George Zimmerman Found Not Guilty
Late Saturday night, a six person jury in Florida found George Zimmerman "not guilty" for the murder of Trayvon Martin. Zimmerman was acquitted of all charges.
George Zimmerman fatally shot Trayvon Martin on February 26, 2012, believing that the black teenager was a threat. Ignoring 911 dispatcher instructions, Zimmerman confronted Martin. During the fight, Zimmerman shot Martin, killing him. Trayvon Martin was 17 years old.
Originally Zimmerman was not charged for the incident by Florida police, citing the controversial "Stand Your Ground" law. Under that law, any person can use force when they believe they are being threatened in their home, business, care or any place they "have the legal right to be." Without evidence refuting the self-defense claim, a person cannot be arrested, which Sanford Police Chief Bill Lee, Jr. said was the issue with charging Zimmerman. However after the case gathered national attention and scrutiny, the state of Florida filed second degree murder charges against Zimmerman two months later. Though the defense did not use the "Stand Your Ground" law as part of their argument, the six person jury of all white women determined that Zimmerman had not committed murder or manslaughter. Under Florida state law, all evidence from the case will be released, including the gun Zimmerman used to shoot Martin.
Across the nation, rallies of those frustrated or outraged by the verdict began immediately after the decision was handed down. Many protesters dressed in "hoodies" - a piece of clothing Martin was wearing that has become an public icon for the teenager - and marched through major cities. The verdict also grabbed the attention of major politicians and celebrities such as Beyonce, who paused for a moment of silence during a performance shortly after the verdict was announced.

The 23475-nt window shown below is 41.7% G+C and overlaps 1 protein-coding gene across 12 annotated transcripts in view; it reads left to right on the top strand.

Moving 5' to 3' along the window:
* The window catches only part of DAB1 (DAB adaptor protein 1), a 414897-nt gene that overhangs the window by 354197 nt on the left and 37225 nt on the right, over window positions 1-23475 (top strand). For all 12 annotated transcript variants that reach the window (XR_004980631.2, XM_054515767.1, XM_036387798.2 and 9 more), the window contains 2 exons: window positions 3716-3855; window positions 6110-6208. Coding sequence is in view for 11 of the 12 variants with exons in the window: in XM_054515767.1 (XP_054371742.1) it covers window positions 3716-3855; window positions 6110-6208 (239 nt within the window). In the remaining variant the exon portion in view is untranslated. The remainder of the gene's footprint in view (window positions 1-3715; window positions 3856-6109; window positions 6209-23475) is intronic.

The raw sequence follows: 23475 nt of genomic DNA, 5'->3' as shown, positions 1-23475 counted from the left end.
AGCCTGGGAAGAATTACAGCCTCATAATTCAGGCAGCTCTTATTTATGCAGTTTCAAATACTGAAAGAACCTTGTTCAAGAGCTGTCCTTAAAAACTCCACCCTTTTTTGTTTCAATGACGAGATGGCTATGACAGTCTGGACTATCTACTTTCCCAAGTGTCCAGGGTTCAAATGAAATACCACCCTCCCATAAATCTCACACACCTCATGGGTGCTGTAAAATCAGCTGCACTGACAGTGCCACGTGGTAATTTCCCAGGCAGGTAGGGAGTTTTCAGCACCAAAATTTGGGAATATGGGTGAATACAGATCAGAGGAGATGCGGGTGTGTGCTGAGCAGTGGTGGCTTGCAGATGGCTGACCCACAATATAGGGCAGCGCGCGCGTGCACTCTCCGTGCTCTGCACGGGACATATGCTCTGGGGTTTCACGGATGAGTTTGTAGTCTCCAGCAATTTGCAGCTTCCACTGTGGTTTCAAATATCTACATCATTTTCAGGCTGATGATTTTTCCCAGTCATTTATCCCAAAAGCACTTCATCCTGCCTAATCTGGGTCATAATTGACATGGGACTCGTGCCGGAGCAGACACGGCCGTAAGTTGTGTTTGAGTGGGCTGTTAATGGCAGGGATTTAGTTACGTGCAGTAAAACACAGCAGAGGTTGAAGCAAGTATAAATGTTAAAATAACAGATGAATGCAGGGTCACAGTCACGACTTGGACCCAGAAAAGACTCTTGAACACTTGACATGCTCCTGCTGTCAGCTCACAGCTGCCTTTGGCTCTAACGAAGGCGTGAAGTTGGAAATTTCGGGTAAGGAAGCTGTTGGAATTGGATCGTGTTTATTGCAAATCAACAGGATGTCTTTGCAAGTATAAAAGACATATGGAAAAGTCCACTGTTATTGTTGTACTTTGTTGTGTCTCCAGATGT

Civil rights leaders across the country expressed outrage over the decision. Eleanor Smeal, president of the Feminist Majority Foundation, said "I stand with NAACP Ben Jealous, Arnwine,and civil rights leaders in supporting the repeal of Stand Your Ground laws, and the opening of a civil rights case against George Zimmerman." Benjamin Jealous, President of the NAACP, said in a statement "We are outraged and heartbroken over today's verdict. We stand with Trayvon's family and we are called to act. We will pursue civil rights charges with the Department of Justice, we will continue to fight for the removal of Stand Your Ground laws in every state, and we will not rest until racial profiling in all its forms is outlawed." Later that night, the NAACP started a petition asking the Department of Justice (DOJ) to open a civil rights case against Zimmerman. You can sign the petition here. The DOJ has not indicated whether or not they will open a case, but has re-launched an inquiry into the shooting that had been suspended pending the Florida court case.
Media Resources: Huffington Post 7/15/2013; USA Today 7/15/2013; Los Angeles Times 7/14/2013; New York Times 7/14/2013; NAACP 7/13/2013; Washington Post 7/13/2013